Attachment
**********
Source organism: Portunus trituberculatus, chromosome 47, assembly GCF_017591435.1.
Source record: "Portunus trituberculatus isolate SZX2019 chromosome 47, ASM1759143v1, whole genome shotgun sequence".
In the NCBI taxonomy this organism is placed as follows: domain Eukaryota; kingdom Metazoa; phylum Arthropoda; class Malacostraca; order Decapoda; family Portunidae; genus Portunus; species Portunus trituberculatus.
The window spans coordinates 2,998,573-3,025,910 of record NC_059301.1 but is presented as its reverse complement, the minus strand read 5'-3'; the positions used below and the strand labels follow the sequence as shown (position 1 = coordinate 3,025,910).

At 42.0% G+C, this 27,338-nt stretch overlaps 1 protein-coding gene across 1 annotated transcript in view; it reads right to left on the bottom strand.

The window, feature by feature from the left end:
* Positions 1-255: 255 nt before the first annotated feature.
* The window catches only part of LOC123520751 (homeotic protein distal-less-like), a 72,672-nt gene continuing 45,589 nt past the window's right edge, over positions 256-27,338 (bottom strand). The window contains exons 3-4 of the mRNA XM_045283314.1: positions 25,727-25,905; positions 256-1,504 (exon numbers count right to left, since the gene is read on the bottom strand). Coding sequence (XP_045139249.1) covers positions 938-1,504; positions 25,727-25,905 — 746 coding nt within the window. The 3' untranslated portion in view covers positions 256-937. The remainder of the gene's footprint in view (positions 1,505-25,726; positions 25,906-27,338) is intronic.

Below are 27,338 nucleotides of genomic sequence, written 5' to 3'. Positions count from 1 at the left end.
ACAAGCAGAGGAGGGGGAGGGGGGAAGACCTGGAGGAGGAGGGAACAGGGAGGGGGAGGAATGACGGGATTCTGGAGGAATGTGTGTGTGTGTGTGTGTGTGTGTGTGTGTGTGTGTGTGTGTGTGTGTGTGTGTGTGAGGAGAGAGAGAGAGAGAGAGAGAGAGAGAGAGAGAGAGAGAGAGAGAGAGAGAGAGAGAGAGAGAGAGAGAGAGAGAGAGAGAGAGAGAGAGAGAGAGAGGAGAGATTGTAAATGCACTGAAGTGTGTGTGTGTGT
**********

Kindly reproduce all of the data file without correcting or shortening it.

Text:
Source organism: Portunus trituberculatus, chromosome 47, assembly GCF_017591435.1.
Source record: "Portunus trituberculatus isolate SZX2019 chromosome 47, ASM1759143v1, whole genome shotgun sequence".
In the NCBI taxonomy this organism is placed as follows: domain Eukaryota; kingdom Metazoa; phylum Arthropoda; class Malacostraca; order Decapoda; family Portunidae; genus Portunus; species Portunus trituberculatus.
The window spans coordinates 2,998,573-3,025,910 of record NC_059301.1 but is presented as its reverse complement, the minus strand read 5'-3'; the positions used below and the strand labels follow the sequence as shown (position 1 = coordinate 3,025,910).

At 42.0% G+C, this 27,338-nt stretch overlaps 1 protein-coding gene across 1 annotated transcript in view; it reads right to left on the bottom strand.

The window, feature by feature from the left end:
* Positions 1-255: 255 nt before the first annotated feature.
* The window catches only part of LOC123520751 (homeotic protein distal-less-like), a 72,672-nt gene continuing 45,589 nt past the window's right edge, over positions 256-27,338 (bottom strand). The window contains exons 3-4 of the mRNA XM_045283314.1: positions 25,727-25,905; positions 256-1,504 (exon numbers count right to left, since the gene is read on the bottom strand). Coding sequence (XP_045139249.1) covers positions 938-1,504; positions 25,727-25,905 — 746 coding nt within the window. The 3' untranslated portion in view covers positions 256-937. The remainder of the gene's footprint in view (positions 1,505-25,726; positions 25,906-27,338) is intronic.

Below are 27,338 nucleotides of genomic sequence, written 5' to 3'. Positions count from 1 at the left end.
ACAAGCAGAGGAGGGGGAGGGGGGAAGACCTGGAGGAGGAGGGAACAGGGAGGGGGAGGAATGACGGGATTCTGGAGGAATGTGTGTGTGTGTGTGTGTGTGTGTGTGTGTGTGTGTGTGTGTGTGTGTGTGTGTGTGAGGAGAGAGAGAGAGAGAGAGAGAGAGAGAGAGAGAGAGAGAGAGAGAGAGAGAGAGAGAGAGAGAGAGAGAGAGAGAGAGAGAGAGAGAGAGAGAGAGAGGAGAGATTGTAAATGCACTGAAGTGTGTGTGTGTGT